Here In the Empire

Poway, California. The final day of Passover. 

According to one eight-year-old child in attendance, the shooter aimed for the kids first. 

The rabbi was shot through the hand, losing his index finger, and reports say that at first he attempted to continue speaking from the front. A member of the congregation, sixty-year-old Lori Gilbert Kaye, the only one to die, jumped in front of him.

The rabbi, Yisroel Goldstein, will later write in a New York Times op-ed, “today should have been my funeral.” 

Anyone who refuses to feel some combination of shock, despair, and absolute rage at all of this has no business reflecting on the politics of it. 

* * * 

To what degree is America willing to let antisemitism simply exist as part of its landscape? How often must something be “unfortunate” and “senseless” for it to finally be deliberate and structural?  

The former two are in the vocabulary of rehearsed dismay, of those who see bigoted violence as sorrowful but inevitable. There is a deception – unconscious or not – in such a routine. It obscures the way in which atrocities always fit somewhere into a system’s necessities. 

Make no mistake: antisemitism, the oppression of Jews, is very much a structural phenomenon. Though it predates capitalism, it took on a very specific role in its rise and the concomitant spread of European imperialism. Sai Englert, in his 2018 article for Historical Materialism, illustrates how the rise of capitalism and the modern nation-state subjected European Jews to “colonial processes of racialization,” excluding them from the national identity while conversely promising political liberty through assimilation.  

That process reached its crescendo in World War II and, inextricably bound up with the conflict itself, the Holocaust. The demotion of most European nations to, at best, junior partners in an ascendant American empire after the war’s end was part of a global rearrangement in the geopolitical terrain. Maps were redrawn, new walls were thrown up that in some cases left the most powerful nation-states in disarray. But the images of the ghettoes, the concentration and death camps, of industrially perfected genocide, left a mark on global consciousness that took the form of the refrain “Never Again.”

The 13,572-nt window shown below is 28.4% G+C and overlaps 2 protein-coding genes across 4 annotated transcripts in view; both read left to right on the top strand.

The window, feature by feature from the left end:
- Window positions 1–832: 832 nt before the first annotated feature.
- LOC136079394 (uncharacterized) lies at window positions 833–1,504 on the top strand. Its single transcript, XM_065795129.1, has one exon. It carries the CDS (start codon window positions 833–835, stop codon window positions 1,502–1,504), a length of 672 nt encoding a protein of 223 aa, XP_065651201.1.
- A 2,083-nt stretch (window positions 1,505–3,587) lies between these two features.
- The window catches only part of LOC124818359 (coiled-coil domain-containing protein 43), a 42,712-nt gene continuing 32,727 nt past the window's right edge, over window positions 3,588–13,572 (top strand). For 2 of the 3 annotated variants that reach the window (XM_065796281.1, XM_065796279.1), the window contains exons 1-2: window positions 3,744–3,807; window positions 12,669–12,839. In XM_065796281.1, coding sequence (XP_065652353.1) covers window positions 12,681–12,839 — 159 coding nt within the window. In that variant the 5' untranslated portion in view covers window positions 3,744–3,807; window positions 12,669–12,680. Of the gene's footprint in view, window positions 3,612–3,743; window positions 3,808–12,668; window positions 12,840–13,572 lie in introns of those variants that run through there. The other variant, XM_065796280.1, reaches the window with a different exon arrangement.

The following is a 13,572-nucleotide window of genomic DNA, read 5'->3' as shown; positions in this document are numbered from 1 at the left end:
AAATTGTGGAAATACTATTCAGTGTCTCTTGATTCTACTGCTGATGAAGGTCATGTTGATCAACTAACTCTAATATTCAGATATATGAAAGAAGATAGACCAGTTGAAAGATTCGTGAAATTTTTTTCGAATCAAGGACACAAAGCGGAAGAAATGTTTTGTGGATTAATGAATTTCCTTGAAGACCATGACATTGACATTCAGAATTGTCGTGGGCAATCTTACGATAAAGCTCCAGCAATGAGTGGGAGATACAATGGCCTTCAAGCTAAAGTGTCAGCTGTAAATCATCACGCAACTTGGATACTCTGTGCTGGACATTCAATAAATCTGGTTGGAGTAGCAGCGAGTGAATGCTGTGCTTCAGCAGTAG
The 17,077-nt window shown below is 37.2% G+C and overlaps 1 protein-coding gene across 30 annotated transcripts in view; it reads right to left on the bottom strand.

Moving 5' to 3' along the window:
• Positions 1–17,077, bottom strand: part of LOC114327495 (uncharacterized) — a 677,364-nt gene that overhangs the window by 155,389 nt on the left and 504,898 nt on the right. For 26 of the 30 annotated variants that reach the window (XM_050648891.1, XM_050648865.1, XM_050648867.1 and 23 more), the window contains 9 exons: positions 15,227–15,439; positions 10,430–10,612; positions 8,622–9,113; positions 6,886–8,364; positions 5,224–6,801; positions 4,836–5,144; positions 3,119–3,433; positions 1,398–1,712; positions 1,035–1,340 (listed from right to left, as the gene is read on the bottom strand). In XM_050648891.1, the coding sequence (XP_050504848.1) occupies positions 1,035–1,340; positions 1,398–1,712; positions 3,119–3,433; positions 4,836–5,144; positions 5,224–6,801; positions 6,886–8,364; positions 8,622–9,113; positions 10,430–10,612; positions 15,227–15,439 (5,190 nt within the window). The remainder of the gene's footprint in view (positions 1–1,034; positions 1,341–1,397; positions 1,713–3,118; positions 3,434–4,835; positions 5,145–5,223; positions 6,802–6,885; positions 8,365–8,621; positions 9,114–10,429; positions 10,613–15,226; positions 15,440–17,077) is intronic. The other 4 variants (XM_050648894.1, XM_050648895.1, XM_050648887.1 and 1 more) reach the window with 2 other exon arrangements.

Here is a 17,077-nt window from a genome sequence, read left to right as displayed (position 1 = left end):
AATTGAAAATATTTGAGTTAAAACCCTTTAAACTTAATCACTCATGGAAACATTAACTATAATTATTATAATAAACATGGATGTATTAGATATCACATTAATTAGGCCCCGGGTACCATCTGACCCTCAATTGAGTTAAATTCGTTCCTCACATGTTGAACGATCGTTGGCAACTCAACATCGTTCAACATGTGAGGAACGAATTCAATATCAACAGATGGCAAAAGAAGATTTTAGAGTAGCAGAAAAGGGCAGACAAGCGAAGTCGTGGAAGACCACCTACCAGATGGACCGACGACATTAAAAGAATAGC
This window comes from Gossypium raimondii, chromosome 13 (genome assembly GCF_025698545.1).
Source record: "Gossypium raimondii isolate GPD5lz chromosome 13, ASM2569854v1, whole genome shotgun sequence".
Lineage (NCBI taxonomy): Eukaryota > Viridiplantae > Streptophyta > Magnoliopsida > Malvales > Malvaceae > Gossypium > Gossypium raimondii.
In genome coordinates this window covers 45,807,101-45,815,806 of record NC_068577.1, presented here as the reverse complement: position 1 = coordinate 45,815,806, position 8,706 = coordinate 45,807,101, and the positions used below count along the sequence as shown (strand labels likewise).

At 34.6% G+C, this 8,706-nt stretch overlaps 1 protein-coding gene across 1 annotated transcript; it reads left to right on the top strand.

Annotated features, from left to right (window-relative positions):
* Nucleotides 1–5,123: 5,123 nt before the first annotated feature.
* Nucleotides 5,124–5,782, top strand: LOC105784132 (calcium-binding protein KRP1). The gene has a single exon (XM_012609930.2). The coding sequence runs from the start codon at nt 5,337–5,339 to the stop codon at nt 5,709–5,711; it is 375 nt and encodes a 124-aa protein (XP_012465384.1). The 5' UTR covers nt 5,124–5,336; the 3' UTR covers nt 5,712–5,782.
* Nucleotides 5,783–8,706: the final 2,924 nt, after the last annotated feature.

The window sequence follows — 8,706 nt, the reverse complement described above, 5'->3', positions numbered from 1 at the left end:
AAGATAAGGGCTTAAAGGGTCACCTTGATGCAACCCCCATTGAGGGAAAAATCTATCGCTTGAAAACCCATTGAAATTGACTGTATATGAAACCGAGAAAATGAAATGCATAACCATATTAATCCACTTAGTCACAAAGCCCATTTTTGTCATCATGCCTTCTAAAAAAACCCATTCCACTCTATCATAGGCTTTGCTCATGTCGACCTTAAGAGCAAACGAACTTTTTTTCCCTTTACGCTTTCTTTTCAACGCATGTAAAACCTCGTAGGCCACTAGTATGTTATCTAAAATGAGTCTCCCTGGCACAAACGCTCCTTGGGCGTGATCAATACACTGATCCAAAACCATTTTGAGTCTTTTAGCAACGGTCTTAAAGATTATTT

Of course, refrains always run the risk of being empty words. Plenty of antisemites and antisemitic ideas ran and continue to run through the halls of American industry and politics. Look at any strain of reactionary thought over the past seventy-five years – anti-communism, opposition to civil rights or queer liberation – and you’ll find tinges of the same modern/classic judeophobia. 

Antisemitism never went away. It merely had its place in American life shifted. Its current “return” is both an intensification of this shift and a reemergence of the old in the age of a very troubled empire. 

Empire, it should be emphasized, is not a conspiracy. Conspiracies are conducted and decided behind closed doors. Empires are hidden in plain sight, built in the brazen light of day, sewn into our routines and perversely grafted onto our sense of a stable future. As such they push and pull on our conceptions of self and other, on the boundaries of identity and subjectivity. It also, quite frequently, weaponizes them. 

* * * 

John Earnest, the man who shot up Chabad of Poway, made his motivations clear in his manifesto. He praised Tree of Life synagogue shooter Robert Bowers, and Christchurch mosque shooter Brenton Tarrant. Like them, he sees Jews as operating in concert with Muslims, non-whites generally, “cultural Marxists” and others as undermining whites and Christians.